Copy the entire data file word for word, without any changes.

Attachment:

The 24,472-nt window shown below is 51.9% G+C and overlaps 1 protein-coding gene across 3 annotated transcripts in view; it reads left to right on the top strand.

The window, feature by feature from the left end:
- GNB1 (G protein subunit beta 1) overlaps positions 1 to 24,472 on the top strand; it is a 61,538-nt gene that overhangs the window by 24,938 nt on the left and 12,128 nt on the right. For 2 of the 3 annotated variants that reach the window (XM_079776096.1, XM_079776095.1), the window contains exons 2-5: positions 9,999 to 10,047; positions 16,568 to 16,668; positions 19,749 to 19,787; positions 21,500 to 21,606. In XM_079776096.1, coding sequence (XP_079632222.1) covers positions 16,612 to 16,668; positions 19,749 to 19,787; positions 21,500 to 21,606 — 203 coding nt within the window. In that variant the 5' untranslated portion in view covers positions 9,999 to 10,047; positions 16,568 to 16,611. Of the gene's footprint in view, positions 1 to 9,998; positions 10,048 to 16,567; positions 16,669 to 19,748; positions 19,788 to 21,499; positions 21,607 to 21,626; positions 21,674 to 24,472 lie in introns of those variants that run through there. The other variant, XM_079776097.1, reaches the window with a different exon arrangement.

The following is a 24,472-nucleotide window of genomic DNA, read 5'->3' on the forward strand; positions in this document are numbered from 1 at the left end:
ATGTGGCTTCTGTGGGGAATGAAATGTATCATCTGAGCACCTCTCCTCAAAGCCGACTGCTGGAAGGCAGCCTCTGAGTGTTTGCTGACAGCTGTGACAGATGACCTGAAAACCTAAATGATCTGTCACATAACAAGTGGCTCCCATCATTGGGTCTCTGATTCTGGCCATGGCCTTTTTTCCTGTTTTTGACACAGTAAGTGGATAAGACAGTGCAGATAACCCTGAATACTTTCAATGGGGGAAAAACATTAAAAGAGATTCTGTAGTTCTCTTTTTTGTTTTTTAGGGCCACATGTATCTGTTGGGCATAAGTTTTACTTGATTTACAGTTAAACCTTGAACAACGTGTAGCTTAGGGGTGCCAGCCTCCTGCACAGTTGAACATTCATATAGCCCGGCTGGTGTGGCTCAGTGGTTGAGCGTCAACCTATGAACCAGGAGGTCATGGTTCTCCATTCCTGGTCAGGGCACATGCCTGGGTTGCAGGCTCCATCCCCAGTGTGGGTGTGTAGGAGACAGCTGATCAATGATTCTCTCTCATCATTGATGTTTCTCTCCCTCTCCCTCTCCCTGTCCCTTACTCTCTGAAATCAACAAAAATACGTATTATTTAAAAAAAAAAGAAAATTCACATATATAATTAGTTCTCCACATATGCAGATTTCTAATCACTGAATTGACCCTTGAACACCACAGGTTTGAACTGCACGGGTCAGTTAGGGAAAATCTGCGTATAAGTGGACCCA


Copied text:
The 24,472-nt window shown below is 51.9% G+C and overlaps 1 protein-coding gene across 3 annotated transcripts in view; it reads left to right on the top strand.

The window, feature by feature from the left end:
- GNB1 (G protein subunit beta 1) overlaps positions 1 to 24,472 on the top strand; it is a 61,538-nt gene that overhangs the window by 24,938 nt on the left and 12,128 nt on the right. For 2 of the 3 annotated variants that reach the window (XM_079776096.1, XM_079776095.1), the window contains exons 2-5: positions 9,999 to 10,047; positions 16,568 to 16,668; positions 19,749 to 19,787; positions 21,500 to 21,606. In XM_079776096.1, coding sequence (XP_079632222.1) covers positions 16,612 to 16,668; positions 19,749 to 19,787; positions 21,500 to 21,606 — 203 coding nt within the window. In that variant the 5' untranslated portion in view covers positions 9,999 to 10,047; positions 16,568 to 16,611. Of the gene's footprint in view, positions 1 to 9,998; positions 10,048 to 16,567; positions 16,669 to 19,748; positions 19,788 to 21,499; positions 21,607 to 21,626; positions 21,674 to 24,472 lie in introns of those variants that run through there. The other variant, XM_079776097.1, reaches the window with a different exon arrangement.

The following is a 24,472-nucleotide window of genomic DNA, read 5'->3' on the forward strand; positions in this document are numbered from 1 at the left end:
ATGTGGCTTCTGTGGGGAATGAAATGTATCATCTGAGCACCTCTCCTCAAAGCCGACTGCTGGAAGGCAGCCTCTGAGTGTTTGCTGACAGCTGTGACAGATGACCTGAAAACCTAAATGATCTGTCACATAACAAGTGGCTCCCATCATTGGGTCTCTGATTCTGGCCATGGCCTTTTTTCCTGTTTTTGACACAGTAAGTGGATAAGACAGTGCAGATAACCCTGAATACTTTCAATGGGGGAAAAACATTAAAAGAGATTCTGTAGTTCTCTTTTTTGTTTTTTAGGGCCACATGTATCTGTTGGGCATAAGTTTTACTTGATTTACAGTTAAACCTTGAACAACGTGTAGCTTAGGGGTGCCAGCCTCCTGCACAGTTGAACATTCATATAGCCCGGCTGGTGTGGCTCAGTGGTTGAGCGTCAACCTATGAACCAGGAGGTCATGGTTCTCCATTCCTGGTCAGGGCACATGCCTGGGTTGCAGGCTCCATCCCCAGTGTGGGTGTGTAGGAGACAGCTGATCAATGATTCTCTCTCATCATTGATGTTTCTCTCCCTCTCCCTCTCCCTGTCCCTTACTCTCTGAAATCAACAAAAATACGTATTATTTAAAAAAAAAAGAAAATTCACATATATAATTAGTTCTCCACATATGCAGATTTCTAATCACTGAATTGACCCTTGAACACCACAGGTTTGAACTGCACGGGTCAGTTAGGGAAAATCTGCGTATAAGTGGACCCA